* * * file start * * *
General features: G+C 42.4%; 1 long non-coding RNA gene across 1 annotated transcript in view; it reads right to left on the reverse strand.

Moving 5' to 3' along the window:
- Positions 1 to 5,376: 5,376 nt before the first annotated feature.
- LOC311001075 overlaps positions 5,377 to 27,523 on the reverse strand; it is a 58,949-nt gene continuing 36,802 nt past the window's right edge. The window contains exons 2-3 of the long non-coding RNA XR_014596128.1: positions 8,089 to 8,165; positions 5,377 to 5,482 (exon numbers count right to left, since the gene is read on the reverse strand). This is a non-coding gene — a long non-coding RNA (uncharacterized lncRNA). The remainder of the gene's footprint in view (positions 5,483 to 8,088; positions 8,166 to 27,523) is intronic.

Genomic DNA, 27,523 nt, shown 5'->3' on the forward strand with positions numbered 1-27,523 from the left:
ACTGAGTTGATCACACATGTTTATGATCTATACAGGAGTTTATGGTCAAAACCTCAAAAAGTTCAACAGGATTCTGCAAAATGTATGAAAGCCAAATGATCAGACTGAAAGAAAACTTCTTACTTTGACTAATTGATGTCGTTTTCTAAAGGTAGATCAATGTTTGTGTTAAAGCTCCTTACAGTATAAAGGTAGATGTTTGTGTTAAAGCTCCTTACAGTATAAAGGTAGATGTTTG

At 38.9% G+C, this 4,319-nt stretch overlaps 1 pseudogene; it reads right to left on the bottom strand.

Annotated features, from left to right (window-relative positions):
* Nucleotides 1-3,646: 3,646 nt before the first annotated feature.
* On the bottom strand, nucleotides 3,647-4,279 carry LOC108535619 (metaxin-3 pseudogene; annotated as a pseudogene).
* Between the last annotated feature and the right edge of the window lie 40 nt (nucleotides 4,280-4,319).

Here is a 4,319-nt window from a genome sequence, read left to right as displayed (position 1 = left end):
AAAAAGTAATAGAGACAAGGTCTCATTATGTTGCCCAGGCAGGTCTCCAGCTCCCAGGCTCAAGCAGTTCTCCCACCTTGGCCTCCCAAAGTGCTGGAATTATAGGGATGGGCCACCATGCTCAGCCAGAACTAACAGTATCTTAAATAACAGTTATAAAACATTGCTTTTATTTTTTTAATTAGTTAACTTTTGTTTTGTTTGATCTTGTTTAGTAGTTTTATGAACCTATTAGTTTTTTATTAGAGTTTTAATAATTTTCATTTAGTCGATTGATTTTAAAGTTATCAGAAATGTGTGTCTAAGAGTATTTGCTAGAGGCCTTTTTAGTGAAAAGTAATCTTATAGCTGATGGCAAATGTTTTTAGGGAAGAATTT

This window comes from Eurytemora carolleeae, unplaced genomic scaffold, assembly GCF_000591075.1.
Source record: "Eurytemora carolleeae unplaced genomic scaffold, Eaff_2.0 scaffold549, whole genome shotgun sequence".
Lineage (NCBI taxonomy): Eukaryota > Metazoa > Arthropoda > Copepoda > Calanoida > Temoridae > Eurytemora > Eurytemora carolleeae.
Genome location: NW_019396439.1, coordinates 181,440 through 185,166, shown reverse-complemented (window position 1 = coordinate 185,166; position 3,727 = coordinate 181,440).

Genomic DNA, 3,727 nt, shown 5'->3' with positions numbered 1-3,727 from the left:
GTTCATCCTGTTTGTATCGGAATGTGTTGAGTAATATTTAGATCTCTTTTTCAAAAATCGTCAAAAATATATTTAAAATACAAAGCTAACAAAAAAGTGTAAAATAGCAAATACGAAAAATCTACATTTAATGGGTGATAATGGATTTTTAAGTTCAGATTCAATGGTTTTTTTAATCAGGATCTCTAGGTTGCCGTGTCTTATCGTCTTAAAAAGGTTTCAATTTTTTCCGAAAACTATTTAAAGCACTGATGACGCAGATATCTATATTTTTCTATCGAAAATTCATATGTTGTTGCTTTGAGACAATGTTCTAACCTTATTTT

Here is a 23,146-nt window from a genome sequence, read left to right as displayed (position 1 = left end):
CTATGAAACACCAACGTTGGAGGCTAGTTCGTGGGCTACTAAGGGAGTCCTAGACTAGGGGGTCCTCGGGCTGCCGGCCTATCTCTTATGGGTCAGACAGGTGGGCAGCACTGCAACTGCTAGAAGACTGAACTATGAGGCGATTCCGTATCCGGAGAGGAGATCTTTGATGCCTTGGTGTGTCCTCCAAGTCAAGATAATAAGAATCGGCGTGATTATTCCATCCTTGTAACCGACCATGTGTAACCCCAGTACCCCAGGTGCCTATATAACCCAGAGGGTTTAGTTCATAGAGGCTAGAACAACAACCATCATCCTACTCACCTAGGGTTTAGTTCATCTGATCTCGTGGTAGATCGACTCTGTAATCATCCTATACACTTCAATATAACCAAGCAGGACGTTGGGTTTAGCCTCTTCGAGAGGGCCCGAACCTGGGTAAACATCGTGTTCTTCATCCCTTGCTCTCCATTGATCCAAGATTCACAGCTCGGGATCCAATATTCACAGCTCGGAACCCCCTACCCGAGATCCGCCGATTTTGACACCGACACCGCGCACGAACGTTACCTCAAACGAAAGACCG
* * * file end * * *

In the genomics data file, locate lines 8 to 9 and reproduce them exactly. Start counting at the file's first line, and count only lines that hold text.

Annotated features, from left to right (window-relative positions):
* Nucleotides 1-3,646: 3,646 nt before the first annotated feature.